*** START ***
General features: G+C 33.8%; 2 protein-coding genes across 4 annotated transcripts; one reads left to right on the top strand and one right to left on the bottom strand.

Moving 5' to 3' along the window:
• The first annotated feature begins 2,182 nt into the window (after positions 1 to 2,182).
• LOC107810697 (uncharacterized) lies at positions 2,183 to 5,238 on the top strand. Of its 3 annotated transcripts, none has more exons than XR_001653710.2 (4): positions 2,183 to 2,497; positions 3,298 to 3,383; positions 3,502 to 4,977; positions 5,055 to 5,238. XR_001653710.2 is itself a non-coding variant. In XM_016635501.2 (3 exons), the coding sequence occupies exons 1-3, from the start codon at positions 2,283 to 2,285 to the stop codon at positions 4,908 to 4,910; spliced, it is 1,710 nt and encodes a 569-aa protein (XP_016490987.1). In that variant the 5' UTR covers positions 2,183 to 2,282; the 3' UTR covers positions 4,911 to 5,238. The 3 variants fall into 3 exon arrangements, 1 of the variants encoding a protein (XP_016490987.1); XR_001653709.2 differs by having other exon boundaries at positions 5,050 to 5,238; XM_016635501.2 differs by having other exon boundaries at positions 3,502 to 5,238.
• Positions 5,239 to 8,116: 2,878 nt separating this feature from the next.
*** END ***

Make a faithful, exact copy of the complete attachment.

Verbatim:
General features: G+C 33.8%; 2 protein-coding genes across 4 annotated transcripts; one reads left to right on the top strand and one right to left on the bottom strand.

Moving 5' to 3' along the window:
• The first annotated feature begins 2,182 nt into the window (after positions 1 to 2,182).
• LOC107810697 (uncharacterized) lies at positions 2,183 to 5,238 on the top strand. Of its 3 annotated transcripts, none has more exons than XR_001653710.2 (4): positions 2,183 to 2,497; positions 3,298 to 3,383; positions 3,502 to 4,977; positions 5,055 to 5,238. XR_001653710.2 is itself a non-coding variant. In XM_016635501.2 (3 exons), the coding sequence occupies exons 1-3, from the start codon at positions 2,283 to 2,285 to the stop codon at positions 4,908 to 4,910; spliced, it is 1,710 nt and encodes a 569-aa protein (XP_016490987.1). In that variant the 5' UTR covers positions 2,183 to 2,282; the 3' UTR covers positions 4,911 to 5,238. The 3 variants fall into 3 exon arrangements, 1 of the variants encoding a protein (XP_016490987.1); XR_001653709.2 differs by having other exon boundaries at positions 5,050 to 5,238; XM_016635501.2 differs by having other exon boundaries at positions 3,502 to 5,238.
• Positions 5,239 to 8,116: 2,878 nt separating this feature from the next.